Split in two by the parishes of Hanover and Westmoreland, sybaritic Negril has a front-row sunset seat, the longest continuous stretch of white sand in Jamaica and a geographical remoteness that provides this ultimate chill-out town with a uniquely insouciant ambience. “Discovered” by wealthy hippies in the 1970s, Negril is immensely popular with those who favour fast living and corporeal indulgence – but even though the main menu items are still sun, sea, smoke and sex, there are plenty of natural attractions too, including the Great Morass, the Royal Palm Reserve and some marvellous reefs.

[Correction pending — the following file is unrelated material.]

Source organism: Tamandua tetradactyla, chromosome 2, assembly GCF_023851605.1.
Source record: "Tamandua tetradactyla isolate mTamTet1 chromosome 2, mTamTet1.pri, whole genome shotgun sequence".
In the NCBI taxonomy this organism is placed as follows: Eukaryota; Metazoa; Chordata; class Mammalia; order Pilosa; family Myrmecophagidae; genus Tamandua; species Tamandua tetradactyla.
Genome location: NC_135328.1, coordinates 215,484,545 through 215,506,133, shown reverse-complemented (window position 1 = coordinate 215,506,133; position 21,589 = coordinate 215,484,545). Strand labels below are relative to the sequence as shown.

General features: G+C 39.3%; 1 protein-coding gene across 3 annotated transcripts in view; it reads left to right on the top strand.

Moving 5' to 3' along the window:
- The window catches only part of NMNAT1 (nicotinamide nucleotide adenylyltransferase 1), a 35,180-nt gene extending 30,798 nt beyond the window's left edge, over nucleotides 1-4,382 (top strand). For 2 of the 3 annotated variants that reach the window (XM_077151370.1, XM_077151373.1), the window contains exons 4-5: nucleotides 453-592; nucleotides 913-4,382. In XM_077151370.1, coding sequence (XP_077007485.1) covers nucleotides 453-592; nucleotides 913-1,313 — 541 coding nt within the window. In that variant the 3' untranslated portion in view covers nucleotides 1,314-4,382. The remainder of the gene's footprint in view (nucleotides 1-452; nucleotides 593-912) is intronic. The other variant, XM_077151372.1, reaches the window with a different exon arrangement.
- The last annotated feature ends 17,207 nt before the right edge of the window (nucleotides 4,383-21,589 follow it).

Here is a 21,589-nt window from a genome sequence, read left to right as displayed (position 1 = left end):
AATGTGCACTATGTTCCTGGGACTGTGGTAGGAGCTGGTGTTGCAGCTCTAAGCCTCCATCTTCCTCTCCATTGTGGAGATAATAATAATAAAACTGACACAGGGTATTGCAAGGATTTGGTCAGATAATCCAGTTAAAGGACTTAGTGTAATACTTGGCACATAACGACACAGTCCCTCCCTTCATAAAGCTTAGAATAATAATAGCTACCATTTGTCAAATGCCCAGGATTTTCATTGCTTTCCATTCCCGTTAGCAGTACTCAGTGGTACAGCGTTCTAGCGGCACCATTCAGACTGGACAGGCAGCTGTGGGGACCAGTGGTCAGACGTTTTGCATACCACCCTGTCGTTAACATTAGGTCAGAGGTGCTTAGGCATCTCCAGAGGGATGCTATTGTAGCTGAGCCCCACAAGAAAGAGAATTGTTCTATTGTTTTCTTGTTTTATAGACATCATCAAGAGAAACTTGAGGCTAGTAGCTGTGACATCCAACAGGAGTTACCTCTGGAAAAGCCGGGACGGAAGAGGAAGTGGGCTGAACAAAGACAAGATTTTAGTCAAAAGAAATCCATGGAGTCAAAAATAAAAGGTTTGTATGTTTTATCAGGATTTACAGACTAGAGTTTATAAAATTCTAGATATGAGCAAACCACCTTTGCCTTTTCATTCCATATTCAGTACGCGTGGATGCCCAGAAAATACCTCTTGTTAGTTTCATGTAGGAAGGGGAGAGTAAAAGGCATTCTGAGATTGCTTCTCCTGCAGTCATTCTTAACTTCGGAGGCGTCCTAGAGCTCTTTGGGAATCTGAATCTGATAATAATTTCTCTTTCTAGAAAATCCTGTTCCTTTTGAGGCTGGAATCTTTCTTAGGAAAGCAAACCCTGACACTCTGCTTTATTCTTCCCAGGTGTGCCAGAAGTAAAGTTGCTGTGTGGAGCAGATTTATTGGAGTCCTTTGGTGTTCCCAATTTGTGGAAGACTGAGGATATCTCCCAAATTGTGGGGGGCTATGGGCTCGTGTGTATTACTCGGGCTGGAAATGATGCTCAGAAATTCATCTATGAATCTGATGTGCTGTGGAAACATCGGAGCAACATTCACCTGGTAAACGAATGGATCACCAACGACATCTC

Away from this tourism magnet, Hanover is the island’s smallest parish and, despite the deceptively steep-looking rise to the Dolphin Head Mountains, it’s also the flattest, ensuring the island’s lowest rainfall and invariably sultry weather. The decaying grandeur of sleepy Lucea has been slated for heritage development for years, but though there’s now a large all-inclusive nearby there’s little other development along its coastline, and deserted coves beg for exploration. To the south, the flat coastal plains of Westmoreland were once Jamaica’s foremost sugar-growing area, and cane plantations still surround the main commercial town, Savanna-la-Mar. Inland, the watery attraction of Mayfield Falls offers a picturesque diversion, while eastwards quiet coastal villages backed by rugged hills project an air of pastoral neglect, with undeveloped beaches dedicated to fishing rather than aloe massages and sun loungers. Villages like Bluefields, its neighbour Belmont – birthplace of reggae revolutionary Peter Tosh – and Whitehouse, have real understated Jamaican charm and a good variety of low-key accommodation, ideal if you want peace, quiet and few other foreign faces.